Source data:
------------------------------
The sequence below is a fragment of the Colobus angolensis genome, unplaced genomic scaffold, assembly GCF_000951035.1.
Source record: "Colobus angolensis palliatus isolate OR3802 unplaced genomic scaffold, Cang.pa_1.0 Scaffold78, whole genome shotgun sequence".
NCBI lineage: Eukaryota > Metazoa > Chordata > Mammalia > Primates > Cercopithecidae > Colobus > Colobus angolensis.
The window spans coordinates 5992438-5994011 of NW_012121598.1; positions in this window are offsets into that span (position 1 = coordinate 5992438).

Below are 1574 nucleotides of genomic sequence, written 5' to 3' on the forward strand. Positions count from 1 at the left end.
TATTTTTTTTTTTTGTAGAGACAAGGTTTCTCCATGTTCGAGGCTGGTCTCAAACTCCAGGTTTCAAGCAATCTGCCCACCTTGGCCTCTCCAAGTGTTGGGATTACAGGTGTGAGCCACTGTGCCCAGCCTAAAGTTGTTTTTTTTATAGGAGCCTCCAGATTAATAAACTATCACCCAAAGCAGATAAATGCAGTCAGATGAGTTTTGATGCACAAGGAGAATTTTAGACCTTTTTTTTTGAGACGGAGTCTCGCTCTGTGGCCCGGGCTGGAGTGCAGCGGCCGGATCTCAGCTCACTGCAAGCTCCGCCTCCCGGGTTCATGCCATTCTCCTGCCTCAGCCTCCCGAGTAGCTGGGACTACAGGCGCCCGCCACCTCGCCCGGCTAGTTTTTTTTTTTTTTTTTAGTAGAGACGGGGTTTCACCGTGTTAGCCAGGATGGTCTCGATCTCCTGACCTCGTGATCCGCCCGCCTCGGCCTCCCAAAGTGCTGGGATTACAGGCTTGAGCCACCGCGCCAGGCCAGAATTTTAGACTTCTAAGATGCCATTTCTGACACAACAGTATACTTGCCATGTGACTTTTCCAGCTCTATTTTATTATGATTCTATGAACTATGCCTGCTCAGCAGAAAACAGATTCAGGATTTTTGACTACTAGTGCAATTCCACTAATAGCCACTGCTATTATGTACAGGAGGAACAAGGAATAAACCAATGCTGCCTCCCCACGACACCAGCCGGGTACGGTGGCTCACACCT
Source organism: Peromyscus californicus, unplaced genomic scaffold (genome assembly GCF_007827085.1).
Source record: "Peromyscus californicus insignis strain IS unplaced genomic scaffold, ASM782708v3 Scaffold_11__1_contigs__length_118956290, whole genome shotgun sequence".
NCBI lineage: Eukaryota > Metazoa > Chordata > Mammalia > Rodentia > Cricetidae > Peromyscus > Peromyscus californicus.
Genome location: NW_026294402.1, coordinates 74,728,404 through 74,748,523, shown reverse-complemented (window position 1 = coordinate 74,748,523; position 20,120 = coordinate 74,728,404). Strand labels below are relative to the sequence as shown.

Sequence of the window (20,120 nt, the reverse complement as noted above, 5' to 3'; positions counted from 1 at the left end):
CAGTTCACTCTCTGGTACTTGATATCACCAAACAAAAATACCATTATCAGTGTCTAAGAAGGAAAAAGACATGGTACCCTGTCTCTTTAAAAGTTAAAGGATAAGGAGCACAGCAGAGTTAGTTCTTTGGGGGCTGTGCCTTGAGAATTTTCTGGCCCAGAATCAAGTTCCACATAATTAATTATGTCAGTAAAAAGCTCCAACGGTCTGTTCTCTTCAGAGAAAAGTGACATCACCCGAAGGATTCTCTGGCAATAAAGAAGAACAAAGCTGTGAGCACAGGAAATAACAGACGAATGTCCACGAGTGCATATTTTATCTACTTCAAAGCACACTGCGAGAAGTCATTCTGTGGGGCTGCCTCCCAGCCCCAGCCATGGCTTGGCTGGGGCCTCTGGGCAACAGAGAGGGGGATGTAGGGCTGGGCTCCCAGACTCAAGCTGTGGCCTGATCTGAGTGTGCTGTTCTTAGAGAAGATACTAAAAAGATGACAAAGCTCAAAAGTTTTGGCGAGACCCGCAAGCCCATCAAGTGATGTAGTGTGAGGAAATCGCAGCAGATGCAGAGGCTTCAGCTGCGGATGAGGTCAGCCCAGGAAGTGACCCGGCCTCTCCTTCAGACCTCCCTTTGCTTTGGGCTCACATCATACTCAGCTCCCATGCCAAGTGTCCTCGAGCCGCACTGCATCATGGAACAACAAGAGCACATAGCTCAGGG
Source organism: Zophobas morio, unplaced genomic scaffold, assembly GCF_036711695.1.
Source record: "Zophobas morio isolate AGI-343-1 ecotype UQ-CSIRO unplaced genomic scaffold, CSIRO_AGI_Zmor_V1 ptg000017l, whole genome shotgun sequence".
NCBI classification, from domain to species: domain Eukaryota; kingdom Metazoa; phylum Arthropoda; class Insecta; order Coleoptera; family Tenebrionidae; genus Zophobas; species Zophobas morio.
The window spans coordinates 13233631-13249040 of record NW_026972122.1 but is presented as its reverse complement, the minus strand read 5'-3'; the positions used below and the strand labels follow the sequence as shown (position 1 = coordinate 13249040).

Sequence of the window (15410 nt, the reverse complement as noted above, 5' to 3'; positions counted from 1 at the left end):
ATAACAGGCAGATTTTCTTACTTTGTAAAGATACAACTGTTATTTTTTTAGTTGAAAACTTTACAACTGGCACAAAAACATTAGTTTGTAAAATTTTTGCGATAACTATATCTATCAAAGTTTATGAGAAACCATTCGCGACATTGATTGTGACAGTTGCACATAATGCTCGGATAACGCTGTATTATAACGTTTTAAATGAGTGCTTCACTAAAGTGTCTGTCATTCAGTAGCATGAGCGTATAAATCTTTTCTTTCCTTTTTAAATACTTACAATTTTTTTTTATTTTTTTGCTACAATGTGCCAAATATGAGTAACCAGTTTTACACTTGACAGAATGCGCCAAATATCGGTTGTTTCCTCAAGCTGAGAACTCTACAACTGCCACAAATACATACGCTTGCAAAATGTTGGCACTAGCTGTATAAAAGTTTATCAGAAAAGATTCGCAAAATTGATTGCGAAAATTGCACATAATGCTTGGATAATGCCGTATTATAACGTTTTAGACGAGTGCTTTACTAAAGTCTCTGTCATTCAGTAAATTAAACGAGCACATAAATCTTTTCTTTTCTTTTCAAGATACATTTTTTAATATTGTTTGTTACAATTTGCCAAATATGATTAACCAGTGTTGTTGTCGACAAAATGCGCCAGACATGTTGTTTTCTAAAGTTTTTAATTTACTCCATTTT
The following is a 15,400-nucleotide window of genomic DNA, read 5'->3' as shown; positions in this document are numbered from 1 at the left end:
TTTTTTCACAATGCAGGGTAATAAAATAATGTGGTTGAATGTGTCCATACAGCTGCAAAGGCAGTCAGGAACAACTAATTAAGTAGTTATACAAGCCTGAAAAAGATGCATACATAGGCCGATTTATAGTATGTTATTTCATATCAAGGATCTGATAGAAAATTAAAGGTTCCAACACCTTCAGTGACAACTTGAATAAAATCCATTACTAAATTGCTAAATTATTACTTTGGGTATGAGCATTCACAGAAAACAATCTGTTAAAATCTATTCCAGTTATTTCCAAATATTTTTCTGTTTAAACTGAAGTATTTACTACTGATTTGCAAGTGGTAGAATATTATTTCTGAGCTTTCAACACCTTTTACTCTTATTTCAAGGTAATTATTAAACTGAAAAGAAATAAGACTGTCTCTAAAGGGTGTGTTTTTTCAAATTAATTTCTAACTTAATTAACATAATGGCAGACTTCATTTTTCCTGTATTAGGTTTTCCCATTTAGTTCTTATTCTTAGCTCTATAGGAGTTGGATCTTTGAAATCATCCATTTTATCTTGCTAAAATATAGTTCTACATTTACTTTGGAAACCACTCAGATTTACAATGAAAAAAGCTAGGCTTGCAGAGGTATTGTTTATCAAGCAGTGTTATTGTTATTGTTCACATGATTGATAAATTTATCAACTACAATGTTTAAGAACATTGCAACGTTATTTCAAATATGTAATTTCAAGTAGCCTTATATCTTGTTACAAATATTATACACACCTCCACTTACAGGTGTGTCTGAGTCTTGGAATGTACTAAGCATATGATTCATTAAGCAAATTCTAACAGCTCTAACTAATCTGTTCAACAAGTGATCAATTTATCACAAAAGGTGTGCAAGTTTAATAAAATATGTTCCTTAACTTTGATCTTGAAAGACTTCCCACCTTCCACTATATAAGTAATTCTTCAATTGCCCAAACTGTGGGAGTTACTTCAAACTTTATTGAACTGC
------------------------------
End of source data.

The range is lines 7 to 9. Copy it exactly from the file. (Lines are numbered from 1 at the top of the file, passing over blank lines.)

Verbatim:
Source organism: Peromyscus californicus, unplaced genomic scaffold (genome assembly GCF_007827085.1).
Source record: "Peromyscus californicus insignis strain IS unplaced genomic scaffold, ASM782708v3 Scaffold_11__1_contigs__length_118956290, whole genome shotgun sequence".
NCBI lineage: Eukaryota > Metazoa > Chordata > Mammalia > Rodentia > Cricetidae > Peromyscus > Peromyscus californicus.